A meeting in Japan of government regulators, conservationists and members of the fishing industry has agreed on the world's first coordinated plan to protect declining stocks of tuna. The agreement includes controls on illegal fishing, limiting the size of fishing fleets, and the sharing of information across borders. Yuriko Nagano reports from Tokyo.
The meeting in the Japanese port city of Kobe this week was the first to bring together the major tuna conservation bodies from around the world. Japan, which called the meeting, is the world's leading consumer of tuna, eating about one quarter of the global catch.
Full details of Friday's agreement were not immediately available, but delegates to the meeting had called for better coordination to monitor the tuna industry, and to blacklist illegal fishing vessels. There were also calls for international cooperation to reduce over-fishing and rebuild depleted stocks.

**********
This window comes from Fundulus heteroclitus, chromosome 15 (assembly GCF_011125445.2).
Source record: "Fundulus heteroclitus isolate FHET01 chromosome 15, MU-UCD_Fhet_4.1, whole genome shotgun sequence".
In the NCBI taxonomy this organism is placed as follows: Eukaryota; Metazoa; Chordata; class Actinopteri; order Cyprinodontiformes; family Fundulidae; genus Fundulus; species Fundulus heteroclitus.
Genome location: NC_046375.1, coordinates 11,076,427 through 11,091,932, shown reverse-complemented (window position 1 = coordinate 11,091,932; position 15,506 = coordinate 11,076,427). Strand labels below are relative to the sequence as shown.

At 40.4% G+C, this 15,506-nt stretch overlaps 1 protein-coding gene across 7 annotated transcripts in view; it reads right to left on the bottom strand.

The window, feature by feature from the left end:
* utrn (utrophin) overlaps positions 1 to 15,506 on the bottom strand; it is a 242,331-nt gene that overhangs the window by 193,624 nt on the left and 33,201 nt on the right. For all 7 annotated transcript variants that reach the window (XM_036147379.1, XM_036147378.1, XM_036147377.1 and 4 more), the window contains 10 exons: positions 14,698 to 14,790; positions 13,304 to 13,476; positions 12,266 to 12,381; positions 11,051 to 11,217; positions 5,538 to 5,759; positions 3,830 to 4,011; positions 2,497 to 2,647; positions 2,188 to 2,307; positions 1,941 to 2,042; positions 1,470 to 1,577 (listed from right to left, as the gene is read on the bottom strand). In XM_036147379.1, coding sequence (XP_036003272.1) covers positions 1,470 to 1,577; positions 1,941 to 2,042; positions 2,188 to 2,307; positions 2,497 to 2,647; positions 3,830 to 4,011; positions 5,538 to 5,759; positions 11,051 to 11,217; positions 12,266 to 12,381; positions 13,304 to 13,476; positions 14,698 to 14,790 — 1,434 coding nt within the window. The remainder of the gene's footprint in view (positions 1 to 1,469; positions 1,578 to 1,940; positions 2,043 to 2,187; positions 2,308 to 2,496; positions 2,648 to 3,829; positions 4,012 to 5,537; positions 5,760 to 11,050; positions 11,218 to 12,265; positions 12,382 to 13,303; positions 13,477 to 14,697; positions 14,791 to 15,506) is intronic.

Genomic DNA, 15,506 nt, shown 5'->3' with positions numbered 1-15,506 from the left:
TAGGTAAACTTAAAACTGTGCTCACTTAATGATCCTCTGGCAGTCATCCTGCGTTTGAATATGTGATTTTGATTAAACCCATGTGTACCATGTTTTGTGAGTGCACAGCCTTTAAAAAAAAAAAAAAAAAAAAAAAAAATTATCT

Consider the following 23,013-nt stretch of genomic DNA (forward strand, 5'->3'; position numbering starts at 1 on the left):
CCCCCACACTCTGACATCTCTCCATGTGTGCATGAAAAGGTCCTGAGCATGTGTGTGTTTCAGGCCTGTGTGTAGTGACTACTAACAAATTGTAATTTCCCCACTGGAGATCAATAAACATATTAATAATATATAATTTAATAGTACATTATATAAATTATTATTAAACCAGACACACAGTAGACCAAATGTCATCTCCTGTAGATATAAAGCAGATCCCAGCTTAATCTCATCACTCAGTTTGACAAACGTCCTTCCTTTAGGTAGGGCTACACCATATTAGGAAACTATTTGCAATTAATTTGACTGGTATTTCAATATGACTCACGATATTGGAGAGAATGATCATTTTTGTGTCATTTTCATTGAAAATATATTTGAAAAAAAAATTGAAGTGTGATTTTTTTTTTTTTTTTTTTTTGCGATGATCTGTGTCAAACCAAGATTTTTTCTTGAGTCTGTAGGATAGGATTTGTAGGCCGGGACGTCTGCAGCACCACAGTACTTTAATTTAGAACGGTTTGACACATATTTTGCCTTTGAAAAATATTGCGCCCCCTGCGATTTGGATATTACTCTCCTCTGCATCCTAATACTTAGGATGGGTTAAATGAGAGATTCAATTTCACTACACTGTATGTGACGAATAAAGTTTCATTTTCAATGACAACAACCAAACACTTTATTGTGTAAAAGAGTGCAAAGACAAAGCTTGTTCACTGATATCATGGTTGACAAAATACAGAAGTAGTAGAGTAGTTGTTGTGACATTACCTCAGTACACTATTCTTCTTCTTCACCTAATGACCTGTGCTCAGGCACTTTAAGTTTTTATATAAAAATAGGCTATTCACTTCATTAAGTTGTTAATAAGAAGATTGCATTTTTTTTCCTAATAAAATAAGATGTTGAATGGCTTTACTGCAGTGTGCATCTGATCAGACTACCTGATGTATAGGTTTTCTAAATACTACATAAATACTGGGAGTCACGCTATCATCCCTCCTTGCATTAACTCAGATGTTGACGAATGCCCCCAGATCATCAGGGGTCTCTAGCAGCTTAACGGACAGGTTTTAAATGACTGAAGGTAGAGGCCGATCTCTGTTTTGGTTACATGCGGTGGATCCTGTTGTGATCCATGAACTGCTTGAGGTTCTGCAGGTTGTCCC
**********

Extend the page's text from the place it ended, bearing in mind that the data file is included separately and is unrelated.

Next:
Yuichiro Harada, managing director of the Tokyo-based Organization for the Promotion of Responsible Tuna Fisheries, says only a coordinated worldwide effort can halt the dangerous decline in tuna stocks.
Harada says it is clear that to save tuna, a global effort is needed.
Harada's organization represents fishermen who catch high-quality tuna, plus distributors and wholesalers and some consumer groups. He says putting a limit on tuna fishing is important, as the current rate is not sustainable.
Developed countries such as the United States, Canada and Australia have individually called for tougher controls on tuna fishing, including reducing the size of fishing fleets. But developing countries, especially in the South Pacific and Indian Ocean, have been hesitant to accept controls.
Japan, which initiated the conference, is the leading consumer of tuna in the world. Top-quality tuna, used in sushi and sashimi, is one of the most sought-after and expensive commodities in Tokyo's Tsukiji seafood market, and the worldwide popularity of Japanese food has placed added pressure on tuna stocks.
The conservationist group WWF International was monitoring the Kobe conference. The group's spokeswoman called the resolution disappointing, as it failed to set actual fishing quotas.